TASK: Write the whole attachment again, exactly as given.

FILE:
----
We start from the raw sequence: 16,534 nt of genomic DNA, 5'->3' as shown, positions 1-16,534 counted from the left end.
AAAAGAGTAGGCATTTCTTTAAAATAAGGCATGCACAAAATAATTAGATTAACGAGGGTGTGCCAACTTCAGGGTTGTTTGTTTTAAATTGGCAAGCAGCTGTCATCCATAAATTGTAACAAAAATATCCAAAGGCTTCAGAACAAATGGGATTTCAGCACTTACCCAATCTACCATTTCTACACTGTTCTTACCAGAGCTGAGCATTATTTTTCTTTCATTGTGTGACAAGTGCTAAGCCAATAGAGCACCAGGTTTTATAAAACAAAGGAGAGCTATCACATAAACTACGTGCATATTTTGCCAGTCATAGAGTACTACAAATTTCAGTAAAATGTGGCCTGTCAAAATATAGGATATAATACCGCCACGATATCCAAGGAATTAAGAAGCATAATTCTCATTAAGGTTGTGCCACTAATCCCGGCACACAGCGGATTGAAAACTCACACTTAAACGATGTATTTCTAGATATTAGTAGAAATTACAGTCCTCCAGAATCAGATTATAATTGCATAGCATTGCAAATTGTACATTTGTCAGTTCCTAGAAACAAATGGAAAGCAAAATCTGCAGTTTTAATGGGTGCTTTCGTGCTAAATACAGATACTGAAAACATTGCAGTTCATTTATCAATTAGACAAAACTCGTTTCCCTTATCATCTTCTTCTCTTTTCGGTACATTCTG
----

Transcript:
We start from the raw sequence: 16,534 nt of genomic DNA, 5'->3' as shown, positions 1-16,534 counted from the left end.
AAAAGAGTAGGCATTTCTTTAAAATAAGGCATGCACAAAATAATTAGATTAACGAGGGTGTGCCAACTTCAGGGTTGTTTGTTTTAAATTGGCAAGCAGCTGTCATCCATAAATTGTAACAAAAATATCCAAAGGCTTCAGAACAAATGGGATTTCAGCACTTACCCAATCTACCATTTCTACACTGTTCTTACCAGAGCTGAGCATTATTTTTCTTTCATTGTGTGACAAGTGCTAAGCCAATAGAGCACCAGGTTTTATAAAACAAAGGAGAGCTATCACATAAACTACGTGCATATTTTGCCAGTCATAGAGTACTACAAATTTCAGTAAAATGTGGCCTGTCAAAATATAGGATATAATACCGCCACGATATCCAAGGAATTAAGAAGCATAATTCTCATTAAGGTTGTGCCACTAATCCCGGCACACAGCGGATTGAAAACTCACACTTAAACGATGTATTTCTAGATATTAGTAGAAATTACAGTCCTCCAGAATCAGATTATAATTGCATAGCATTGCAAATTGTACATTTGTCAGTTCCTAGAAACAAATGGAAAGCAAAATCTGCAGTTTTAATGGGTGCTTTCGTGCTAAATACAGATACTGAAAACATTGCAGTTCATTTATCAATTAGACAAAACTCGTTTCCCTTATCATCTTCTTCTCTTTTCGGTACATTCTG